How the World Baseball Classic Can Be Bettered

Jason LempertCorrespondent IMarch 20, 2009

SAN DIEGO - MARCH 18:  Flag bearers line the infield during introductions to the Semi Final game of the World Baseball Classic between Team Cuba and Team Domincan Republic at Petco Park on March 18, 2006 in San Diego, California.   (Photo by Donald Miralle/Getty Images)

On Friday,'s Jayson Stark enlightened us with his method to "fix" the World Baseball Classic. Now it's my turn.

Before I start, I want to say that I like Stark's ideas (and those of Buck Martinez, the anonymous manager, and Jim Fregosi, as mentioned in his article). But given the numerous injuries so far in this year's tournament, I think my plan is pretty practical.

First and foremost, the Classic should absolutely begin after the World Series, NOT during Spring Training. There are a handful of reasons for this change, not the least of which is the symbolic meaning spring training holds for ALL Major League Baseball fans.

Spring training is the time when baseball fans come out of hibernation, start fantasy drafts, and begin looking at how good (or bad) their team will be. It is very difficult to make these predictions when some of the top players in the game are playing all around the world. As Stark mentions, it's difficult for most fans to focus on their MLB team/players, along with their WBC team/players.

Furthermore, spring training is meant to be a time for players to gain the chemistry they will need for the next six months. This is particularly true for players on a new team (i.e. Francisco Rodriguez). How are K-Rod and David Wright suppose to "gel" as new teammates on the New York Mets when one is playing for Team USA and the other for Venezuela?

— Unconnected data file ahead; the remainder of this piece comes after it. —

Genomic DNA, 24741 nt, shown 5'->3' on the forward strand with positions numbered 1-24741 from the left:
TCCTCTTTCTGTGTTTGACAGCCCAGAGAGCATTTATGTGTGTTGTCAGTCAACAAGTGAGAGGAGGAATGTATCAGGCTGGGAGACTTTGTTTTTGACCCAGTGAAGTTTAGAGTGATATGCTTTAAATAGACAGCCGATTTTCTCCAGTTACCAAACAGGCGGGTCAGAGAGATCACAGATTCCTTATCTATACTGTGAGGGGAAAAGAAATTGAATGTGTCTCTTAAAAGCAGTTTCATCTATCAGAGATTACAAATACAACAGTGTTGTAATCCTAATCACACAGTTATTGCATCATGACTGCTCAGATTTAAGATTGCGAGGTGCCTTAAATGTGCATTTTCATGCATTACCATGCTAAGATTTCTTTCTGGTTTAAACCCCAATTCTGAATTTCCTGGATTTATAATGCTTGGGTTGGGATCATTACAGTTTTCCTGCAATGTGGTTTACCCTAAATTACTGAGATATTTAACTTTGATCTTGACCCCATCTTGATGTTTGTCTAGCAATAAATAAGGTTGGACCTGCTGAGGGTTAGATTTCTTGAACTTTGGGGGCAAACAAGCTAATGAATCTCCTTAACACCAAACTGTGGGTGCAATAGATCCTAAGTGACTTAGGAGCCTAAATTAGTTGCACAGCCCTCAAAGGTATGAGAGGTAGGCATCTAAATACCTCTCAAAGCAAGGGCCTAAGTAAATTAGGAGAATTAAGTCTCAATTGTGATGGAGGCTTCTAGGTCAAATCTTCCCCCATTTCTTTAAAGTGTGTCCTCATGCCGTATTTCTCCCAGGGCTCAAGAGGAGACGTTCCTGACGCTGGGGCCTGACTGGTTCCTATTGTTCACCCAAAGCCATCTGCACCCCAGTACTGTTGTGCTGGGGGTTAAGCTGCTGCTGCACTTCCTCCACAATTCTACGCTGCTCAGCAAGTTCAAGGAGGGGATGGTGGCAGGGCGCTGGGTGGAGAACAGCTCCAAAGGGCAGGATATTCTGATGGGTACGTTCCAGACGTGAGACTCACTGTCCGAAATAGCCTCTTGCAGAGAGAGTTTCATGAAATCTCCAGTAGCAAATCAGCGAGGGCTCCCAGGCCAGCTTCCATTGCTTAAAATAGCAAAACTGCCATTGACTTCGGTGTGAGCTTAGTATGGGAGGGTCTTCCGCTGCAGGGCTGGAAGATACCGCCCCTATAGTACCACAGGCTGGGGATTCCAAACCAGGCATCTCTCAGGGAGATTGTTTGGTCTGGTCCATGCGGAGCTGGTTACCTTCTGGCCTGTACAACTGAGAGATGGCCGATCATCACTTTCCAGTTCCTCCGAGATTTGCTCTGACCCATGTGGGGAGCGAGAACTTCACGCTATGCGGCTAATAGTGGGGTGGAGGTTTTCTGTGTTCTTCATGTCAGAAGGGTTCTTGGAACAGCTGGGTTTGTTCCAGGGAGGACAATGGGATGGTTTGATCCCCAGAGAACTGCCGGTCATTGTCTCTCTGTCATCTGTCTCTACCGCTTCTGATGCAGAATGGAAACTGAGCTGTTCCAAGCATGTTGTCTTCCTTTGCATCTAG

Another reason for the Classic to begin in October is injuries. Ryan Braun, Chipper Jones, Dustin Pedroia, Wright, Kevin Youkilis, Matt Lindstrom, and Alfredo Amezaga are only the known players to be injured thus far in the tournament. Some of these players may be forced to miss the beginning of the regular season, which is a shame.

If the Classic were held right after the World Series, any injuries will likely not affect the beginning of the next season, as the player would have the entire offseason to recuperate.

Some may argue that players are "burned out" or not in "baseball form" in October/November. My answer is, the players who are NOT in the postseason join their respective WBC teams for workouts as soon as their season ends (you can even make a case for players on teams that are WAY out of contention to leave their MLB teams even earlier). This way they remain in baseball form. 

Players on teams that are in the postseason will remain in baseball form and should have no problem with playing two to three more weeks of baseball (in lieu of Winter Leagues?).

I also feel that the tournament is far too long, and if takes place after the World Series, it may need to be shortened. So, make the tournament single elimination—you lose, you're out. OR, in the years between each tournament, conduct qualifying matches. This way, perhaps, the World Baseball Classic will be a true match of the BEST baseball teams in the world. We won't have the South Africas or Australias in the tourney, unless they qualify.

Finally, to improve the viewership of the tournament, perhaps there is a way for MLB owners to include WBC clauses in their players' contracts. Something like a bonus $10,000 for a WBC finals appearance, for example. If a player is motivated with money to play in the WBC, maybe we will see some more of the top athletes participate, which would draw more people in.

Within that clause, maybe include a portion pertaining to injuries. If a player gets injured while playing for the WBC, his MLB team is not liable. 

I do not believe there is ONE way to fix the WBC. But I do believe it needs to be fixed. After seeing quality MLB players drop like flies with injuries this year, there will be some sincere hesitation from owners and players when the next Classic comes around. Owners may restrict who can go even more, while more players may decline invitations.